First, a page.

It was the first time the Vermont NEA had seen the plan.

In a press release blast, the Vermont NEA claimed that legislative leadership had said the proposal “should be rejected out of hand by the General Assembly.”

Problem was, neither Senate President Pro Tem Tim Ashe and House Speaker Mitzi Johnson actually said that.

Their response to the proposal was much more muted. Both said it was too late in the legislative session to adopt a major change to the way contracts are negotiated with teachers.

Ashe said he wouldn’t comment about a meeting he believed was a private discussion. The proposal, he said, was a “real departure” from current collective bargaining practice and “even if it was a wonderful idea,” the timing was challenging.

Johnson said there is little evidence that a centralized negotiations would yield better results than negotiations district by district. Johnson opposes the idea of the shifting the savings to the Education Fund. It’s appropriate that savings with the new insurance program, she said, be handled at the local level. She criticized the governor for not proposing the contract so late in the session.

“We’ve known this was going to happen for a long time,” Johnson said. “If this was the plan than put it out in January.”

“The big hurdle was we’re just a couple of weeks from the end of the session and this was the first time the NEA saw it,” Johnson said. “It’s really a substantial change for this late in the session. It would be a substantial change to labor law. When there is so little time to work out differences, it’s tough.”

Democrats and the Vermont NEA have said increases in health care insurance premiums is a main driver for high spending by local schools.

In testimony to the Legislature in 2015, Joel Cook, the former director of the union, blamed “the inexorable growth in health care costs” for rising school expenditures.

The Scott administration says the statewide health contract is the best way to control costs going forward.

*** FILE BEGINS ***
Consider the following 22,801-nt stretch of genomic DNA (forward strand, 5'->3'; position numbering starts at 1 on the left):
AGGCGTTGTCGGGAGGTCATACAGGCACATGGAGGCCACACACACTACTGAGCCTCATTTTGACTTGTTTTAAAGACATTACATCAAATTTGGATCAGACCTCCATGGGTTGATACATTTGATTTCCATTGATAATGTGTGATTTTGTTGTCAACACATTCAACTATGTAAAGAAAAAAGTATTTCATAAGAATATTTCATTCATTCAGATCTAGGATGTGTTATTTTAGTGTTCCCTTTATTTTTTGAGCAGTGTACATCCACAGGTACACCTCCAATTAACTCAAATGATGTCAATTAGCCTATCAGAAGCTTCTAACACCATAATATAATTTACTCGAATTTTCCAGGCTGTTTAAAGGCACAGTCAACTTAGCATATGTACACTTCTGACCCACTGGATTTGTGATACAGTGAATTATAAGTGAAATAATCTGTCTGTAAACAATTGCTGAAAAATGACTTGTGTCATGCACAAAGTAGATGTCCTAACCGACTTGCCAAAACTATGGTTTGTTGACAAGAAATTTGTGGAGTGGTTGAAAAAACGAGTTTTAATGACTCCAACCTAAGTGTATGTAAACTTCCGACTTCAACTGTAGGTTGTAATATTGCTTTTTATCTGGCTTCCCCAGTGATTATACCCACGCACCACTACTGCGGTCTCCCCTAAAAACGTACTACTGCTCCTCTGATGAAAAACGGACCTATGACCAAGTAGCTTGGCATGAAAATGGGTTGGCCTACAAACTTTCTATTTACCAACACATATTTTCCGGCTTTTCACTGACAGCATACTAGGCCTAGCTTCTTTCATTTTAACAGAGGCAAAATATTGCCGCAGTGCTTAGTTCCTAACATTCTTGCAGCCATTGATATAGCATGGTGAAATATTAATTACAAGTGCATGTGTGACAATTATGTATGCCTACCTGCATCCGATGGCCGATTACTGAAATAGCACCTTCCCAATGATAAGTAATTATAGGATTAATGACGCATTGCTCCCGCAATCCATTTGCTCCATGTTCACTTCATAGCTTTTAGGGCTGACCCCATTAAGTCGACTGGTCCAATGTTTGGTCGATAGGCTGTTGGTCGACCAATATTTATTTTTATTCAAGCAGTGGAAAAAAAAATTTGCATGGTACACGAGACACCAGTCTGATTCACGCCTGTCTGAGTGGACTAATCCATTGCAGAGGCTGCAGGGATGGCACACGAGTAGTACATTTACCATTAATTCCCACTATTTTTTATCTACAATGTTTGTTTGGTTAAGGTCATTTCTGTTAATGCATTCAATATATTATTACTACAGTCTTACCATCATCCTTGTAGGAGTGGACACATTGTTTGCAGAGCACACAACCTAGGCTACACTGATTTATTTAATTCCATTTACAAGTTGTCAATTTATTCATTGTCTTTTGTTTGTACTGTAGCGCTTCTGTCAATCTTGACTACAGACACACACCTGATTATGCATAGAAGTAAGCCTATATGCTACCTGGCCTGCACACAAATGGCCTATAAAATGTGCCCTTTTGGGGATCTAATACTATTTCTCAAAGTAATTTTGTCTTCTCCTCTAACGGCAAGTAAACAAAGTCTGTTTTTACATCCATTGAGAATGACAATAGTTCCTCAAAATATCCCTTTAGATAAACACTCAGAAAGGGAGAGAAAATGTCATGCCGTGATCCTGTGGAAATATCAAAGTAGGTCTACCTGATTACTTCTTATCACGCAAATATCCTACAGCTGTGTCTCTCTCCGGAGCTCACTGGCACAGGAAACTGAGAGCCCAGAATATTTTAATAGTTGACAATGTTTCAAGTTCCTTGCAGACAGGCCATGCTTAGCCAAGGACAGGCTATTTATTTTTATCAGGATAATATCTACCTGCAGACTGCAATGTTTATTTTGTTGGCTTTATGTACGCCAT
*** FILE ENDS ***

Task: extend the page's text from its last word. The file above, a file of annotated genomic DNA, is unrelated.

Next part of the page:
Jeff Francis, the executive director of the Vermont Superintendents Association, says if the administration and the teachers union can’t come to an agreement the plan won’t move forward.

“We’re in a period of transition, and we’re dealing with the fact that we have rising costs and declining student population,” Francis said. “Who knows what will happen, but it was reasonable for the governor to explore it.”

School boards are under a great deal of pressure to control costs, and Nicole Mace, the executive director of the Vermont School Boards Association, believes that the new plans and the statewide health contract would help.

Mace says she met with the Vermont NEA to discuss options for health care last fall after the union “sent signals” that the benefit was going to be an issue in upcoming negotiations.

She floated the statewide health contract proposal to legislative leadership in February.

The VEHI change in health care plans is a one-time opportunity, she said, for the state to realize savings for the Education Fund.

And she says it’s unlikely that local districts will be able to realize savings “organically” in negotiations with the union.

“My sense is there is a tremendous variability locally and we don’t know where the new level will be,” Mace said.

Business managers are booking the same level of spending for teachers next year — despite the potential for health care savings.

If the governor’s proposal was successful, negotiations over health care benefits would happen once — as opposed to 50 times over locally.

A third of teacher negotiations now underway are at impasse, she said.

Editor’s note: This story was updated at 7:02 a.m. April 21.

Anne Galloway